Before the great Freddie died, he requested the other band members finish off the vocal tracks he left them in his final days and release them on an album for all to hear.
Queen never had a good review. Even now-a-days, their musical "We Will Rock You" got panned, but it is absolutely brilliant.
Back on the album, the first track "It's A Beautiful Day" is a brilliant start, a nice short rock song with some heavy drums. Track 2 is a Queen re-work of one of Freddie's solo tracks, "made In Heaven". This new version is a nice rocked up version, quite a lively track. Track 3 is a slightly older Queen track, written around 1989 for "The Miracle" album. They used Freddie's vocals and re-recorded their solo parts, and re-worked the music. A great song (originally percieved for a duet between Queen and Rod Stewart).
Track 4, Mother Love, is the last song Freddie put his vocals on. This was possibly 2 months before he passed, and it is quite an emotional piece. So much so, that Freddie couldn't sing the final verse, and Brian sang it instead. Track 5, My Life Has Been Saved, is a re-worked version from a Queen b-side from "The Miracle" sessions. The lyrics also work with the theme of this album. Track 6 is another great re-work by the band of an old Freddie solo song. "I Was Born To Love You" clerly shows the band having lots of fun. Just listen. Track 7, "Heaven For Everyone", was originally a song for Roger Taylor's solo band "The Cross" and featured on their album "Shove It". The American version of this album has Roger Taylor on vocals, but the UK and European version has Freddie on vocals. Queen re-used these vocals and magnificently re-worked the backing track producing one of the best tracks on the album.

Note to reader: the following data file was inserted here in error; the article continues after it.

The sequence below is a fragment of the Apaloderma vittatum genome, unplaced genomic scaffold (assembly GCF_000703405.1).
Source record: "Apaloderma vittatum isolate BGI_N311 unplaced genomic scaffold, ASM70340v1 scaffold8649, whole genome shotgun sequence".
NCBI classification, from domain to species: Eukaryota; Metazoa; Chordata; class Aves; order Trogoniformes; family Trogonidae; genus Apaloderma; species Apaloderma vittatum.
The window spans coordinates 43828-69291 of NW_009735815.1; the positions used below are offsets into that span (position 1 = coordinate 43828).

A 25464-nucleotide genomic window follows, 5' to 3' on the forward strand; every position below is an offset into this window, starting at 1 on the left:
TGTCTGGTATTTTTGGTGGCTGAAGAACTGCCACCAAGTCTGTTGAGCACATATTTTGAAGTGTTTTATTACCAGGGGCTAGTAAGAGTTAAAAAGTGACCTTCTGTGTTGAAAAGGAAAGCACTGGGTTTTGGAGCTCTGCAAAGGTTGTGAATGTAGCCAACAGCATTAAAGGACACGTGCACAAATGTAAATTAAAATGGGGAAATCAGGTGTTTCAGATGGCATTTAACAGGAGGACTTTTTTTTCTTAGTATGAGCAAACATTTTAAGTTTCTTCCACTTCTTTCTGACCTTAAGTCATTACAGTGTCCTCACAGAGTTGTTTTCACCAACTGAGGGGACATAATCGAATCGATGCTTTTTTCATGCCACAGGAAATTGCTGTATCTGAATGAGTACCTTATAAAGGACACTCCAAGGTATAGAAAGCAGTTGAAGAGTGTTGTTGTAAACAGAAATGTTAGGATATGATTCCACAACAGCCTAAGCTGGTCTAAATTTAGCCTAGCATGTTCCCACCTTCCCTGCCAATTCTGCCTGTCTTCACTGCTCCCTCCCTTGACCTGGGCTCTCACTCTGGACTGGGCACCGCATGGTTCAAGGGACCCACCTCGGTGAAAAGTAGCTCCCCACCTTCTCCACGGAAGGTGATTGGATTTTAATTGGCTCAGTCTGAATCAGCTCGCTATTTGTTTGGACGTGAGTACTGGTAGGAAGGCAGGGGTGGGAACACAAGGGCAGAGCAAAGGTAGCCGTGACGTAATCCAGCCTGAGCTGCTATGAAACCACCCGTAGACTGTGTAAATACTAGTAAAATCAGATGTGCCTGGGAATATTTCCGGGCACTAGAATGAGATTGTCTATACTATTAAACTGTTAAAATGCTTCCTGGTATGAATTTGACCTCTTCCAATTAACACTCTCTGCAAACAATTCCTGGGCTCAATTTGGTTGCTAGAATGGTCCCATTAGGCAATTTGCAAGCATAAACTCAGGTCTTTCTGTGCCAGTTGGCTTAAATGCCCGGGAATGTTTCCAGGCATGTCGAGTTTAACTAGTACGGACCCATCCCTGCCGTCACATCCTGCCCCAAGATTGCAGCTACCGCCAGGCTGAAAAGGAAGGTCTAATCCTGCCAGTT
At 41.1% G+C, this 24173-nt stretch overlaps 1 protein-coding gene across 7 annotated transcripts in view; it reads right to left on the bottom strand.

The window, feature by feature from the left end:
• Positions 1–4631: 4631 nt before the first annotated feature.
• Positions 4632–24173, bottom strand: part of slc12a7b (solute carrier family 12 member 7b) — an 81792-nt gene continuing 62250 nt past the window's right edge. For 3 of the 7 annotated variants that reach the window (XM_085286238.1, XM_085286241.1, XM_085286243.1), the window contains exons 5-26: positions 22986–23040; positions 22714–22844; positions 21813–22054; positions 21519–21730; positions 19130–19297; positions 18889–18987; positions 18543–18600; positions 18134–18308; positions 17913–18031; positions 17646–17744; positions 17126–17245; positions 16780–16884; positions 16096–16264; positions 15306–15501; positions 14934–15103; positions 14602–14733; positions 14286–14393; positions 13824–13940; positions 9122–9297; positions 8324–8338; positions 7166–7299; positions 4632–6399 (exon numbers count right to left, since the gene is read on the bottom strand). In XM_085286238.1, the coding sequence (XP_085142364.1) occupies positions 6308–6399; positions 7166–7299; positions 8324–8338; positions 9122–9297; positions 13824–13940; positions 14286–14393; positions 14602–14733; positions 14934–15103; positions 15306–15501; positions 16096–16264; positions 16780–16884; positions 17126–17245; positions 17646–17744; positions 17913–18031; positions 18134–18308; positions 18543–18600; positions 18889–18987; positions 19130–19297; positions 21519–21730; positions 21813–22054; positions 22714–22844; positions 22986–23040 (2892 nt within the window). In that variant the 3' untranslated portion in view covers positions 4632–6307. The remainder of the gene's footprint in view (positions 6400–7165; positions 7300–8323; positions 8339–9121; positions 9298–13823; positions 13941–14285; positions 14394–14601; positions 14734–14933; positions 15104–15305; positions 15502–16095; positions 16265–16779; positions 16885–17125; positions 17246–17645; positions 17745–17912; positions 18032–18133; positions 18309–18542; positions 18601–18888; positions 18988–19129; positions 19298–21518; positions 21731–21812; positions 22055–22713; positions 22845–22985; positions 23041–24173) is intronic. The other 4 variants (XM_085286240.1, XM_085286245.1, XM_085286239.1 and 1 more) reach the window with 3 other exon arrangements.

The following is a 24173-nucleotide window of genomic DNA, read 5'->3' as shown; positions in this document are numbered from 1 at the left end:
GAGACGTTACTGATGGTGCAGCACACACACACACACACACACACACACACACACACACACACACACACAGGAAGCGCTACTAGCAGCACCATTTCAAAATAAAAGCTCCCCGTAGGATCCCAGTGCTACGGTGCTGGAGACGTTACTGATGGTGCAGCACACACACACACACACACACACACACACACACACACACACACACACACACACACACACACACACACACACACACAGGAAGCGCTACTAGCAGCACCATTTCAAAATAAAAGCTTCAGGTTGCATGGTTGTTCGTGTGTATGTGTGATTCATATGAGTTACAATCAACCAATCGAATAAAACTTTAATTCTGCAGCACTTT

Track 8 is originally a Queen song, written around "The Miracle" sessions in 1989, but later used by its writer, Brian, as a solo song for "Back To The Light". However, Freddie's vocals were good enough for Queen to produce another brilliant backing track.
Track 9, "You Don't Fool Me" is a great John Deacon song. A pumping bass line, and a great 1min 30scnd guitar solo from Brian. Quality.
Track 10 is the last song written by Freddie Mercury before he died. A Winter's Tale was written by a duck pond he often frequented when in Montreaux recording his last vocals. This song is very truthful and openly shows Freddie's state and the fact he just wants peace.
Track 11 is a reprise of track 1, Its A Beautiful Day. Basically the same, beginning, just a much better and heavier ending.
A great album. Buy it...
on 18 March 2005
Made In Heaven (1995.) Queen's fifteenth album.